It appeared I had jumped in over my head at my first senior pastorate. The church was bitter and broken from a soured relationship with its former pastor. He abruptly left one day, and I was hastily shuttled in.
I intended to usher in healing and hope, but I underestimated the depth of congregational pain. The church was swollen, and it throbbed. Infighting was basic operating procedure. Quickly the enormous negativity engulfed me. Their pain became my pain.
I soon discovered the church had a bully—a petite, articulate, well-dressed woman bent on controlling the church like she had her household. Carrie ruled the congregation with a caustic tongue. She'd burst into a meeting, lob a few strategically placed insults and cusses, and the room belonged to her.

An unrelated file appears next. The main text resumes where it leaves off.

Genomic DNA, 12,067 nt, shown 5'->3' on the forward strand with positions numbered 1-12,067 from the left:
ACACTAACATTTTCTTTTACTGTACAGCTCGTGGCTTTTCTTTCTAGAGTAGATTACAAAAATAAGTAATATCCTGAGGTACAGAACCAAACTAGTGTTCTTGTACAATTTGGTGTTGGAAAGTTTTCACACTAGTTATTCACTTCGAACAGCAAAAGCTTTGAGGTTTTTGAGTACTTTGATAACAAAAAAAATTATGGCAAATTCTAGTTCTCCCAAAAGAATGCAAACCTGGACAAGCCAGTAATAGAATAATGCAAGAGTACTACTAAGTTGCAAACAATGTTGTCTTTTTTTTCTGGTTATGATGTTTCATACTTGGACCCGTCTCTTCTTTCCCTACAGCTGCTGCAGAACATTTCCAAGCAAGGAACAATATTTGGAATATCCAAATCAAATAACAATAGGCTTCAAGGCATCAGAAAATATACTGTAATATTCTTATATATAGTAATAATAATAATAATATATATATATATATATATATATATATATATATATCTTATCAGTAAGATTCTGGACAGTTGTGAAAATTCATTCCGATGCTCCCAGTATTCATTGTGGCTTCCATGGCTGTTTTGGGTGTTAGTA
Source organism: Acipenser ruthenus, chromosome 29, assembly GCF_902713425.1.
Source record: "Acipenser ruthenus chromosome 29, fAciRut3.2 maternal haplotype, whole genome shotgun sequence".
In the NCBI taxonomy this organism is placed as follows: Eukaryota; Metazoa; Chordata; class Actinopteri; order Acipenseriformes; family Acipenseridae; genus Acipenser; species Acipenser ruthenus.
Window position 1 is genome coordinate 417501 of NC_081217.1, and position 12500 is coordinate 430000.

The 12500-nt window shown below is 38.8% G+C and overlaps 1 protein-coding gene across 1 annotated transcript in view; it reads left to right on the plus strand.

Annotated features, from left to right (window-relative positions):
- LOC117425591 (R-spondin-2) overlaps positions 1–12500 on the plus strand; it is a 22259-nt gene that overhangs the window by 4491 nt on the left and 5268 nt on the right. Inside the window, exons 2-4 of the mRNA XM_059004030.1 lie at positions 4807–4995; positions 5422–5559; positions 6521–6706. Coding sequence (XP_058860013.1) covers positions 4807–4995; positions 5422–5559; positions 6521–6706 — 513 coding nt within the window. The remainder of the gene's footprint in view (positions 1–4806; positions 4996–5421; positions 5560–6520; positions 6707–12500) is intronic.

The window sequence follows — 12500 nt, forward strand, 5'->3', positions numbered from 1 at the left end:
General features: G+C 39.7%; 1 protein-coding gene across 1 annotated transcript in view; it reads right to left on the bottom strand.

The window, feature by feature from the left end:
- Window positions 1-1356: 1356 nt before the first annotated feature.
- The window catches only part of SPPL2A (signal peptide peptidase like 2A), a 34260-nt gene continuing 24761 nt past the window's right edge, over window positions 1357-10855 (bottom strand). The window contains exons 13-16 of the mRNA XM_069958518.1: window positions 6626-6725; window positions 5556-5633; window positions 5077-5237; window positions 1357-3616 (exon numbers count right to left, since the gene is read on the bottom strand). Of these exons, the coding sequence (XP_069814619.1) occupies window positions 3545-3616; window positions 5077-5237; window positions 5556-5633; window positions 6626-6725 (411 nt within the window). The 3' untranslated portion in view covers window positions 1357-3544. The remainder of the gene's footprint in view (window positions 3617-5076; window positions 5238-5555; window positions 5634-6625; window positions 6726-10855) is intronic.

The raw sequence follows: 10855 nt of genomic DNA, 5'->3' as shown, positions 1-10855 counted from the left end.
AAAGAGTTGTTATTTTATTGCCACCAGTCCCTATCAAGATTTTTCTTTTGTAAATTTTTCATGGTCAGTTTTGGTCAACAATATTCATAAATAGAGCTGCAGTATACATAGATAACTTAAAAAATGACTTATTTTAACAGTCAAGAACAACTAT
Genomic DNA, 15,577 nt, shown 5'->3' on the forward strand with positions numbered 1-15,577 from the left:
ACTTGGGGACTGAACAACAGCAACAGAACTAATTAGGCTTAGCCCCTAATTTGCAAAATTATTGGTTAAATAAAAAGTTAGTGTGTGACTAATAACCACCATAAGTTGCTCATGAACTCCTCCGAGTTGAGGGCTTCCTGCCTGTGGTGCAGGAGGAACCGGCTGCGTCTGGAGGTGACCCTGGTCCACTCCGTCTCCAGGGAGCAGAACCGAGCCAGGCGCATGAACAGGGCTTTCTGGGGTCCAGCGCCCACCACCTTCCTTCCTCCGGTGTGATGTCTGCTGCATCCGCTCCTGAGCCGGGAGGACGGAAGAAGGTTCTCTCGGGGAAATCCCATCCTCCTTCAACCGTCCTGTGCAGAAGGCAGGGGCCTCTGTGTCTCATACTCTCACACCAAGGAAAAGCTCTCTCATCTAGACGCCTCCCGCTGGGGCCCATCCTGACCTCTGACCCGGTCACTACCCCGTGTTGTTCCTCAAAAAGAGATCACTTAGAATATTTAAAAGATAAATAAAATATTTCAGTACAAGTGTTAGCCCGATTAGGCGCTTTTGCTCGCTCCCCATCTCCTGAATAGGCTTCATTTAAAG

I became Carrie's main target. She'd tear down any idea I put forth in a meeting, talk loudly to herself during my sermons, and regularly put her car in my designated parking spot.
I kept waiting for someone to rescue me, but the ...1
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